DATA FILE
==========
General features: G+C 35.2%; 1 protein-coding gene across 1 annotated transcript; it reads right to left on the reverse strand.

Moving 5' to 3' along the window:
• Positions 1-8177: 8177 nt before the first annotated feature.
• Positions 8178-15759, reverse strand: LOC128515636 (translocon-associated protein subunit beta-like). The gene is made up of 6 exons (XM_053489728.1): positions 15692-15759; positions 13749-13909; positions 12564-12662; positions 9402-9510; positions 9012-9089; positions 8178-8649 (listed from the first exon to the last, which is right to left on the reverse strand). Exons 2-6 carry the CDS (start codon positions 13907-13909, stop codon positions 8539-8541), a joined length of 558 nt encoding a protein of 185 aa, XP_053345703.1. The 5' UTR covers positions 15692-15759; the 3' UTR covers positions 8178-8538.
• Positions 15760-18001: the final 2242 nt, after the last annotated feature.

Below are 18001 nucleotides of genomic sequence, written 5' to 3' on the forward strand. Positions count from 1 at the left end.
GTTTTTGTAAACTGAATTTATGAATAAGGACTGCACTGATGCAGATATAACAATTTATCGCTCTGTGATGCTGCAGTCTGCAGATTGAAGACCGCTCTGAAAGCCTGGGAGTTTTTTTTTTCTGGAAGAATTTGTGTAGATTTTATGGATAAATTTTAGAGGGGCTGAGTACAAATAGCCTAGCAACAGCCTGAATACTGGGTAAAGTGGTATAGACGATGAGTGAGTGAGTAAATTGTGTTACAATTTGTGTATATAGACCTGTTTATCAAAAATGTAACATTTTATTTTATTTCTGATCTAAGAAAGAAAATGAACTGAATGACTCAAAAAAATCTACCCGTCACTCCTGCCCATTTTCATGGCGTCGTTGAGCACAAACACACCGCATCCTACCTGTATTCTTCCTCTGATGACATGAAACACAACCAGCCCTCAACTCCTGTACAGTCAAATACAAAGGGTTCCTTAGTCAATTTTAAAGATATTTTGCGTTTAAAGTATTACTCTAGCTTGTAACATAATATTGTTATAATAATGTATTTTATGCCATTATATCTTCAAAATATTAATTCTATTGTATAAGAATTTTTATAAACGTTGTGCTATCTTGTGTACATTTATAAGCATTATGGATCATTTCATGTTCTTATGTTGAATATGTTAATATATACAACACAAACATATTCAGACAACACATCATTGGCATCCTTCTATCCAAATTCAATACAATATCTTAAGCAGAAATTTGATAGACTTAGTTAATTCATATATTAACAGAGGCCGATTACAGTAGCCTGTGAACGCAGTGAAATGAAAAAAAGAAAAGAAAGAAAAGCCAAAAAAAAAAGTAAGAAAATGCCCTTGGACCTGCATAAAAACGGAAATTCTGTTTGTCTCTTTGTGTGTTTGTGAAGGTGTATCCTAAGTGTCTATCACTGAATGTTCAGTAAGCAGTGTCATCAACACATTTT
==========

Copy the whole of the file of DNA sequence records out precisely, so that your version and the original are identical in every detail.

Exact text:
General features: G+C 35.2%; 1 protein-coding gene across 1 annotated transcript; it reads right to left on the reverse strand.

Moving 5' to 3' along the window:
• Positions 1-8177: 8177 nt before the first annotated feature.
• Positions 8178-15759, reverse strand: LOC128515636 (translocon-associated protein subunit beta-like). The gene is made up of 6 exons (XM_053489728.1): positions 15692-15759; positions 13749-13909; positions 12564-12662; positions 9402-9510; positions 9012-9089; positions 8178-8649 (listed from the first exon to the last, which is right to left on the reverse strand). Exons 2-6 carry the CDS (start codon positions 13907-13909, stop codon positions 8539-8541), a joined length of 558 nt encoding a protein of 185 aa, XP_053345703.1. The 5' UTR covers positions 15692-15759; the 3' UTR covers positions 8178-8538.
• Positions 15760-18001: the final 2242 nt, after the last annotated feature.

Below are 18001 nucleotides of genomic sequence, written 5' to 3' on the forward strand. Positions count from 1 at the left end.
GTTTTTGTAAACTGAATTTATGAATAAGGACTGCACTGATGCAGATATAACAATTTATCGCTCTGTGATGCTGCAGTCTGCAGATTGAAGACCGCTCTGAAAGCCTGGGAGTTTTTTTTTTCTGGAAGAATTTGTGTAGATTTTATGGATAAATTTTAGAGGGGCTGAGTACAAATAGCCTAGCAACAGCCTGAATACTGGGTAAAGTGGTATAGACGATGAGTGAGTGAGTAAATTGTGTTACAATTTGTGTATATAGACCTGTTTATCAAAAATGTAACATTTTATTTTATTTCTGATCTAAGAAAGAAAATGAACTGAATGACTCAAAAAAATCTACCCGTCACTCCTGCCCATTTTCATGGCGTCGTTGAGCACAAACACACCGCATCCTACCTGTATTCTTCCTCTGATGACATGAAACACAACCAGCCCTCAACTCCTGTACAGTCAAATACAAAGGGTTCCTTAGTCAATTTTAAAGATATTTTGCGTTTAAAGTATTACTCTAGCTTGTAACATAATATTGTTATAATAATGTATTTTATGCCATTATATCTTCAAAATATTAATTCTATTGTATAAGAATTTTTATAAACGTTGTGCTATCTTGTGTACATTTATAAGCATTATGGATCATTTCATGTTCTTATGTTGAATATGTTAATATATACAACACAAACATATTCAGACAACACATCATTGGCATCCTTCTATCCAAATTCAATACAATATCTTAAGCAGAAATTTGATAGACTTAGTTAATTCATATATTAACAGAGGCCGATTACAGTAGCCTGTGAACGCAGTGAAATGAAAAAAAGAAAAGAAAGAAAAGCCAAAAAAAAAAGTAAGAAAATGCCCTTGGACCTGCATAAAAACGGAAATTCTGTTTGTCTCTTTGTGTGTTTGTGAAGGTGTATCCTAAGTGTCTATCACTGAATGTTCAGTAAGCAGTGTCATCAACACATTTT